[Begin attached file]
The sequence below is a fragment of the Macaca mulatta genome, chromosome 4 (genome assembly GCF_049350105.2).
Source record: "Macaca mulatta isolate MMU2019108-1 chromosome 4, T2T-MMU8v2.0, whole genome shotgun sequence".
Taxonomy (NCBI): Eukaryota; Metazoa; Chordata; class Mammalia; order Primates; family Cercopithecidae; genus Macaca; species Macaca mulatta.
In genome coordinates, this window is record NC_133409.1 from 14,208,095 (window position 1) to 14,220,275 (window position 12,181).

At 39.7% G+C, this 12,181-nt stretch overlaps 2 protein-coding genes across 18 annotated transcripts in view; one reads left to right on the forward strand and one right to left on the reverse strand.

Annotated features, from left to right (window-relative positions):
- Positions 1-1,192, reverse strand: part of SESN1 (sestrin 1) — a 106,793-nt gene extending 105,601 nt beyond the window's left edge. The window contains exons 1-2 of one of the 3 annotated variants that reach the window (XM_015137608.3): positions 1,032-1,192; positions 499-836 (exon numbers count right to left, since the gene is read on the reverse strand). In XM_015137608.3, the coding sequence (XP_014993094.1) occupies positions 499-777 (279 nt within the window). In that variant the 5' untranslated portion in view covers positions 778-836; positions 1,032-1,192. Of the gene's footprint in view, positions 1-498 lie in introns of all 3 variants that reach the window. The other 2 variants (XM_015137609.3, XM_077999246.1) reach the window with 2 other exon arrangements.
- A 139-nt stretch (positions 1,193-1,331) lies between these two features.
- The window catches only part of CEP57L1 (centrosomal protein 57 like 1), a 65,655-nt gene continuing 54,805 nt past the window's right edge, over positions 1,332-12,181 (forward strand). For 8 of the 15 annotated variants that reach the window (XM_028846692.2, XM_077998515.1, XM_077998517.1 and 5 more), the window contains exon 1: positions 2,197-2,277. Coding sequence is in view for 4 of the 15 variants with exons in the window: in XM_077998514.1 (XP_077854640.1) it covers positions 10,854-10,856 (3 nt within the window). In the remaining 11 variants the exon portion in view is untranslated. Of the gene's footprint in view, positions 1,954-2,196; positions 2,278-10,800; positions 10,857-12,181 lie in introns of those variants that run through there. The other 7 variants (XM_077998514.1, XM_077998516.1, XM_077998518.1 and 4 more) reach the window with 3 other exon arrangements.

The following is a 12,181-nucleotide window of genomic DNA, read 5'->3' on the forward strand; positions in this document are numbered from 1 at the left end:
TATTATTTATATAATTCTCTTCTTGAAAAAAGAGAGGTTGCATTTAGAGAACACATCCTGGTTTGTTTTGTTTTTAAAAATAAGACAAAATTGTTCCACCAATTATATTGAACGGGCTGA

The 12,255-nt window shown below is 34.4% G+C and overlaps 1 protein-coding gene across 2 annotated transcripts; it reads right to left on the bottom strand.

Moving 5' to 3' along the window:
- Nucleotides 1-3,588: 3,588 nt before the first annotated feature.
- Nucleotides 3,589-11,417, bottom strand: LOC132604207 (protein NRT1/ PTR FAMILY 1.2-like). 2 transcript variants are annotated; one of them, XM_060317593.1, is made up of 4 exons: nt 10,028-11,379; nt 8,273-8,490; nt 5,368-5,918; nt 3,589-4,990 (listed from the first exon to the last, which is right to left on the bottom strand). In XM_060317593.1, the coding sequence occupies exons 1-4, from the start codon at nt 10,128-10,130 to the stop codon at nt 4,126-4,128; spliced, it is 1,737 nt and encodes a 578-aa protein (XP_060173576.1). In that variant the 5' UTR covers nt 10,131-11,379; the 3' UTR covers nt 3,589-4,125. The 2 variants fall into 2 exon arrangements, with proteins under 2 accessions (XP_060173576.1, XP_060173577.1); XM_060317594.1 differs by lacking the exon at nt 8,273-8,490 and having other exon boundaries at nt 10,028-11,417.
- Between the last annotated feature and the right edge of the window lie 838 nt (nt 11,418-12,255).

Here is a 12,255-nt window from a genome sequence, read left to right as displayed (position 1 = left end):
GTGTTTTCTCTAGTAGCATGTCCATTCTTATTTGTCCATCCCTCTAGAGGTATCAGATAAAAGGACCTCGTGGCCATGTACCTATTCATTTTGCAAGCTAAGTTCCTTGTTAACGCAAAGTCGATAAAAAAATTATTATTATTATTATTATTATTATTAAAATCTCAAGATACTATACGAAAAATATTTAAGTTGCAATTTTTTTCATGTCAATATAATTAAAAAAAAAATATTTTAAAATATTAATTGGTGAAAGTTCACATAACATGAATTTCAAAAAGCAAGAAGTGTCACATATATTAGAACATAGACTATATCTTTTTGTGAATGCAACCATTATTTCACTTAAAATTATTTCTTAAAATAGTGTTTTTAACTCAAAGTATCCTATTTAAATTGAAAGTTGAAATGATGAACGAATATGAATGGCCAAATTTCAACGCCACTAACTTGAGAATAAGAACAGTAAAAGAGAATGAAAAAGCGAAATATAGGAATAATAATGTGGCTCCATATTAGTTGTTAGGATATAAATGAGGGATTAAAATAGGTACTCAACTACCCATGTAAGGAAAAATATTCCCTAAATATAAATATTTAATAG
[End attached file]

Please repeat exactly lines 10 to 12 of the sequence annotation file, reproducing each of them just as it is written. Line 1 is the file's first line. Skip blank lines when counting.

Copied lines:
The following is a 12,181-nucleotide window of genomic DNA, read 5'->3' on the forward strand; positions in this document are numbered from 1 at the left end:
TATTATTTATATAATTCTCTTCTTGAAAAAAGAGAGGTTGCATTTAGAGAACACATCCTGGTTTGTTTTGTTTTTAAAAATAAGACAAAATTGTTCCACCAATTATATTGAACGGGCTGA

The 12,255-nt window shown below is 34.4% G+C and overlaps 1 protein-coding gene across 2 annotated transcripts; it reads right to left on the bottom strand.